Gestation is a critical period during which adverse intrauterine conditions and exposure to certain chemicals or stress can influence the growth and development of the fetus. Accumulation of products of cigarette smoke such as cotinine (the metabolite of nicotine), cadmium (a heavy metal in cigarette smoke), and benzo[a]pyrene (a polyaromatic hydrocarbon in cigarette smoke) have been detected in the follicular fluid of women who smoke [15–17]. The four authors reported that chemicals present in cigarette smoke can accumulate in the ovary, while other studies showed that the contents of cigarette smoke cause granulosa cell proliferation defect, increased ovarian cell apoptosis, and decreased ovarian angiogenesis [18–20]. In the present study, the reduced number of pups per litter observed is a possible consequence of ovarian insufficiency induced by the content of cigarette smoke. It could also be due to fetal hypoxia and intra-uterine death of the fertilized ova, possibly induced by carbon monoxide in the cigarette smoke. Our finding corroborates the report of Jin et al [21] which states that in a mother at productive age; 4-vinylcyclohexene diepoxide (a constituent of cigarette smoke) could cause primary ovarian insufficiency. Another study linked the impaired fertility in women smokers with combination of impaired oocyte function and viability, decreased fertilization rates, altered ovarian steroidogenesis, depleted ovarian reserves, and increased chromosomal abnormalities in oocytes [15,22]. Also in a study conducted by Roy et al. [23], was reported that nicotine reduced the efficiency of the brain and caused insufficient release of gonadotropic hormones.

The present study showed that the reduced birth weight of pups born to the rats exposed to cigarette smoke. This could be associated with possible inhibitory effects of the contents of cigarette smoke on several metabolic pathways of the conceptuses of the exposed pregnant rats, since high levels of nicotine has been reported in amniotic fluid, placenta, fetal blood, and also in breast milk during lactation [6,24,25]. Luck and Nau [24] and Himes et al [26] attributed the developmental defects in the infants to exposures to higher levels of nicotine, cotinine and trans-3'-hydroxycotinine in the meconium during fetal periods. The consequences of exposure include metabolic defects and reduced body weight in the litters of the exposed rats [2,26,27]. In the report of Scott-Goodwin et al. [28], foetal growth defect and other changes observed in prenatal exposure to tobacco are associated with nicotine and carbon monoxide. In another study, Kuhnert et al. [29] reported that cadmium from cigarette smoke accumulates and binds to zinc in the placenta, lowers the level of zinc available to the fetus, causes defect in trans-placental availability of iron and low birth weight of the fetus [30]. Such exposure during pregnancy could cause decreased pregnancy-associated plasma protein A and insulin growth factors I and II levels [31], impaired organ development in the offspring and predisposition of the animal to higher risks later in life [32]. The reduced birth weight observed in our study therefore confirmed the intrauterine growth restriction reported by Robinson et al. [33], England et al. [34] and Himes et al. [26].

This study has revealed a prolonged gestation in Wistar rats exposed to cigarette smoke. Available reports on neuroimaging studies suggest that tobacco smoking causes brain atrophy in both alcoholics and neurologically normal individuals [35]. Therefore, it could be hypothesized that contents of the cigarette smoke have inhibitory effects on oxytocin metabolism and on the posterior pituitary gland of the pregnant Wistar rats used for this study. This may be justified by the report of Jo et al. [36], that there is a widely distributed nicotinic acetylcholine receptors in the hypothalamus and mid-brain which bind nicotine and enhance its accumulation in the brain. This accumulation of nicotine would cause impaired brain functions in animals exposed to cigarette smoke [23,37].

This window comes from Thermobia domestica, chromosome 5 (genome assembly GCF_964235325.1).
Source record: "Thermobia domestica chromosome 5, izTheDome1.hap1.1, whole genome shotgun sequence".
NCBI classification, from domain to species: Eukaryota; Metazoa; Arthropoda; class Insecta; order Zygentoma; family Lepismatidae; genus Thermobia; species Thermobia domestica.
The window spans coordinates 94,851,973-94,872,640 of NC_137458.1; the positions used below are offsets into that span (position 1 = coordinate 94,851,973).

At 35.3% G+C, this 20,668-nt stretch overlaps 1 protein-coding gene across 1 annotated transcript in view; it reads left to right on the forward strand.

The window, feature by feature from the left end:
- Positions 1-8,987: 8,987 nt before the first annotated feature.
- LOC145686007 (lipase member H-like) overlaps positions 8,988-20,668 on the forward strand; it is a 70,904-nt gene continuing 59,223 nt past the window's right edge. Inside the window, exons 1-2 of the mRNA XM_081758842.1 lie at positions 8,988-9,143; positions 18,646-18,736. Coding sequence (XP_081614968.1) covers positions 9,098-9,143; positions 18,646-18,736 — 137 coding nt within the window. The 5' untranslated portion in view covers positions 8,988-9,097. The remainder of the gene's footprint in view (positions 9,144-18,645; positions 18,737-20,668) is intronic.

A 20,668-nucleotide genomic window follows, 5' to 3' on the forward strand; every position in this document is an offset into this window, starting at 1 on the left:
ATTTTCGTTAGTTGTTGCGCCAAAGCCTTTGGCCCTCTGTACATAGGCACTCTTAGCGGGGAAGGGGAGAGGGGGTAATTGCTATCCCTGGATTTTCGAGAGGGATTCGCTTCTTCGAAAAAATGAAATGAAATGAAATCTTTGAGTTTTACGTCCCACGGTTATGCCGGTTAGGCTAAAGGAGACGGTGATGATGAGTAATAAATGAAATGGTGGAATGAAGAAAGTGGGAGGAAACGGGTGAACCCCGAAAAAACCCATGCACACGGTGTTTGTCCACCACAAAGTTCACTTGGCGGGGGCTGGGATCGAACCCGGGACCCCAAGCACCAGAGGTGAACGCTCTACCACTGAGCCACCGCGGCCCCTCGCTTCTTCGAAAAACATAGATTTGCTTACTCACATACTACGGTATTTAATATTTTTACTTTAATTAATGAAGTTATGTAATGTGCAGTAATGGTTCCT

Bidwell et al. [38] reported unique risk factor for specific alcohol initiation reactions during pregnancy. The significantly lower weight of pups and decreased number of pups per litter born to those Wistar rats exposed to alcohol in this study could be due to inhibitory effects of alcohol on essential metabolic pathways in the mother and fetus. Kumar [39], Thomson [40] and Strandberg-Larsen et al. [9] had hypothesized that maternal alcohol consumption during pregnancy would lead to fetal growth retardation, malformations, developmental defects, and / or spontaneous abortion. This may be possible because ethanol diffuses easily through the cell membrane lipid bilayer into the intracellular space where several metabolic activities may be hindered in the fetus. Previous workers have reported increased feto-placental dysfunction associated with alcohol in all categories of pregnant drinkers [3,10]. Other workers reported that ethanol interferes with micronutrient metabolisms in the mother and the fetus [41], induces increased hepatic zinc concentration and decreased plasma zinc [42], impairs folate transport to the fetus, and lowers folate concentrations within the placenta and in the fetus [43]. Our finding agrees with the report of a study conducted by Probyn et al. [14] on pregnant dams, where exposure to a liquid diet of 6% ethanol throughout gestation caused reduction in weight, growth and brain sparing of the fetuses.

Although, a lower concentration of ethanol (15 ml of 4% alcohol) was administered into our Wistar rats, our finding disagrees with the reports of Kumar [38] and Thomson [39] who reported prolonged gestation in Wistar rats exposed to ethanol. It also contradicts the report of Andersen et al. [9] who stated that even low intakes of alcohol during early pregnancy increased the risk of spontaneous abortion. Also, this study does not agree with the report of Strandberg-Larsen et al. [9] that alcohol would cause stillbirth or miscarriage. The authors would like to suggest that, interested workers should endeavor to determine the concentrations of alcohol that could cause abortion, miscarriage or prolonged gestation.

 

Conclusion

 

It could be concluded that alcohol and cigarette have different levels of toxicity in the conceptuses. While our findings partly confirm previous reports on the toxic effects of alcohol and cigarette smoke on the conceptuses of the exposed Wistar rats, the prolonged gestation in the Wistar rats exposed to cigarette smoke may require further investigation.